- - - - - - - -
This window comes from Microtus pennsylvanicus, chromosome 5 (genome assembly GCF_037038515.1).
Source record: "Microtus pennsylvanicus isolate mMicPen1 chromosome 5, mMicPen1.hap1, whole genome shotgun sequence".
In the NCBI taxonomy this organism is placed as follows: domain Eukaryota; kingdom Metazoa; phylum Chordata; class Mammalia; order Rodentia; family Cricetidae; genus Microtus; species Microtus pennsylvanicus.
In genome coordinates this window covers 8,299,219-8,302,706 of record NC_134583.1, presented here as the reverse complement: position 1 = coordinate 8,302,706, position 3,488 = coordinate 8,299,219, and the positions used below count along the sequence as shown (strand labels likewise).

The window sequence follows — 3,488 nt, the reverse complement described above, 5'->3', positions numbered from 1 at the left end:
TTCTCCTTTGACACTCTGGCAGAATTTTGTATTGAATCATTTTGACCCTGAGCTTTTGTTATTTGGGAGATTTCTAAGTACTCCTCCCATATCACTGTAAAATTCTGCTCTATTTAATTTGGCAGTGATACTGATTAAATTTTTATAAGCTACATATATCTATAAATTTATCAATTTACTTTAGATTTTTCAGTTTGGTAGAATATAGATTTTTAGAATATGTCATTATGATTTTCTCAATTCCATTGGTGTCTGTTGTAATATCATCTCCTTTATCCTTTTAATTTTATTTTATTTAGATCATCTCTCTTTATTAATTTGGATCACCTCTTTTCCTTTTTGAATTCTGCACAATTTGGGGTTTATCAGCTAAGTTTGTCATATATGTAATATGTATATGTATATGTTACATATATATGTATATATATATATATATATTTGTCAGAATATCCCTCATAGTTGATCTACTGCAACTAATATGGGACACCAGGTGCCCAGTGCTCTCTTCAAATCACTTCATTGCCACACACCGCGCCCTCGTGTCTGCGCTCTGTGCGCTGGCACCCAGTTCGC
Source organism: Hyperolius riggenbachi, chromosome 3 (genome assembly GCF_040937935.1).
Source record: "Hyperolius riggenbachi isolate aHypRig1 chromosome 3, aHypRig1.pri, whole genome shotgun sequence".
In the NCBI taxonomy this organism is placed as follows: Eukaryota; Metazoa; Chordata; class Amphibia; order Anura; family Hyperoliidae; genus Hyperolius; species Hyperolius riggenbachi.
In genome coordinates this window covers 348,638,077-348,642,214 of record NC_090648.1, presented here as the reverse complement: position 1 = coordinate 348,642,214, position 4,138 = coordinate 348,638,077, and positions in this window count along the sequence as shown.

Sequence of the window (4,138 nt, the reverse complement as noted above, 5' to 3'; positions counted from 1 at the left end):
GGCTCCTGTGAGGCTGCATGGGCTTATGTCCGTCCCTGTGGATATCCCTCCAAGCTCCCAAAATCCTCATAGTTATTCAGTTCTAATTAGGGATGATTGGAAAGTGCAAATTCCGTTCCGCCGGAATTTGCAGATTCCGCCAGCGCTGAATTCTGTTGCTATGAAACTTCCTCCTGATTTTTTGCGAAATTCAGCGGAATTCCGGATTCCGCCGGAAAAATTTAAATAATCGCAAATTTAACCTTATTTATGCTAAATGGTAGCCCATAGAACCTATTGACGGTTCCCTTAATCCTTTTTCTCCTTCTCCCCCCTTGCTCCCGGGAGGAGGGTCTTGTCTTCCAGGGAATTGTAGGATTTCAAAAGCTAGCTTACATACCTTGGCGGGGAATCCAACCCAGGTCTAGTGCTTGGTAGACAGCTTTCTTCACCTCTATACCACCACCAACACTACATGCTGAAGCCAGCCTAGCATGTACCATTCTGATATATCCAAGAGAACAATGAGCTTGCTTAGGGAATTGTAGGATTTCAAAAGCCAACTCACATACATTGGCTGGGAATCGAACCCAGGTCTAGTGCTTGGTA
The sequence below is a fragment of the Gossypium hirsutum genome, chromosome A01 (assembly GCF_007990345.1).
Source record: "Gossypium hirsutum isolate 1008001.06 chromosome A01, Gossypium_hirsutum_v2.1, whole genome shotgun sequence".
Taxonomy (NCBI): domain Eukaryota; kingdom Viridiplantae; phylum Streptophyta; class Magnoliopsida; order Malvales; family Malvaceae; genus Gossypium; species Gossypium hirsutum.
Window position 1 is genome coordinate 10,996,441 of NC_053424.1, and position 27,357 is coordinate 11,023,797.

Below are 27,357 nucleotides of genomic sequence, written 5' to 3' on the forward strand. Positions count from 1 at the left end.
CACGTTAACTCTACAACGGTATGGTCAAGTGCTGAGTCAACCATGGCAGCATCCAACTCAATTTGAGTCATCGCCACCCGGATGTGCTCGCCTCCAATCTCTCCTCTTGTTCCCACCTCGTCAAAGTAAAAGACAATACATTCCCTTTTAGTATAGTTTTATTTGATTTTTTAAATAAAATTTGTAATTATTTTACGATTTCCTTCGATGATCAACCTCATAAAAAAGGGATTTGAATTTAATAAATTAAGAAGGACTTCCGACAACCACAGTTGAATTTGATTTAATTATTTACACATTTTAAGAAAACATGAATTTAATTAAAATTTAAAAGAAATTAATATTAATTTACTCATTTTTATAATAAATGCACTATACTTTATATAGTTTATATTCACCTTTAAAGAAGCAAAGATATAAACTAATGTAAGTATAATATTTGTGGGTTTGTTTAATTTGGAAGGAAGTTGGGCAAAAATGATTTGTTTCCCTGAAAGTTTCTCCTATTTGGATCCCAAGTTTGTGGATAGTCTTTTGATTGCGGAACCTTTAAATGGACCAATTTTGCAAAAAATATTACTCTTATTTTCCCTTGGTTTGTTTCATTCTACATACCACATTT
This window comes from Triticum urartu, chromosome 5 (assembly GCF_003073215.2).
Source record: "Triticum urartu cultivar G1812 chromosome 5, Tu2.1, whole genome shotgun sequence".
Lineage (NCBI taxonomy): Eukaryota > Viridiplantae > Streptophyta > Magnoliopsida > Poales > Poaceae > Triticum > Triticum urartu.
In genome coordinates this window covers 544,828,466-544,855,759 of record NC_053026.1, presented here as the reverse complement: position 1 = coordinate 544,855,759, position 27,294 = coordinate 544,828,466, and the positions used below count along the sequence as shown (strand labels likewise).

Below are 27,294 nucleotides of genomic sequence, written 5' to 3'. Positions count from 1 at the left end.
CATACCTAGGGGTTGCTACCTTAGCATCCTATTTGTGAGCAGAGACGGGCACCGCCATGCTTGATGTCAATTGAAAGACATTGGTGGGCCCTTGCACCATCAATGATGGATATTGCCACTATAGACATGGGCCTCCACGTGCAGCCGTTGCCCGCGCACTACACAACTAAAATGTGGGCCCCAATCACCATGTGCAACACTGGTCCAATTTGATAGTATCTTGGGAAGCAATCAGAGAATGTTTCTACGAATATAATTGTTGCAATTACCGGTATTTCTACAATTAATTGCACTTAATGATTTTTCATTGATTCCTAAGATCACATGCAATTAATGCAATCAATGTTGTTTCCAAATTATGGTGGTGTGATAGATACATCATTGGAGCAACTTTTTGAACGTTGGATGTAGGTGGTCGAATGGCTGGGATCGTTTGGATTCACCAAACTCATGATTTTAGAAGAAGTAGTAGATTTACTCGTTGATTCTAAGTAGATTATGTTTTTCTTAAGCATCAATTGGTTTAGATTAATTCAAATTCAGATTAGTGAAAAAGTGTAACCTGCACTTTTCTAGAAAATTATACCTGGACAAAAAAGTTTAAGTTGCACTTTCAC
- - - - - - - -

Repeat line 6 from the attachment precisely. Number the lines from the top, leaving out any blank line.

TTCTCCTTTGACACTCTGGCAGAATTTTGTATTGAATCATTTTGACCCTGAGCTTTTGTTATTTGGGAGATTTCTAAGTACTCCTCCCATATCACTGTAAAATTCTGCTCTATTTAATTTGGCAGTGATACTGATTAAATTTTTATAAGCTACATATATCTATAAATTTATCAATTTACTTTAGATTTTTCAGTTTGGTAGAATATAGATTTTTAGAATATGTCATTATGATTTTCTCAATTCCATTGGTGTCTGTTGTAATATCATCTCCTTTATCCTTTTAATTTTATTTTATTTAGATCATCTCTCTTTATTAATTTGGATCACCTCTTTTCCTTTTTGAATTCTGCACAATTTGGGGTTTATCAGCTAAGTTTGTCATATATGTAATATGTATATGTATATGTTACATATATATGTATATATATATATATATATTTGTCAGAATATCCCTCATAGTTGATCTACTGCAACTAATATGGGACACCAGGTGCCCAGTGCTCTCTTCAAATCACTTCATTGCCACACACCGCGCCCTCGTGTCTGCGCTCTGTGCGCTGGCACCCAGTTCGC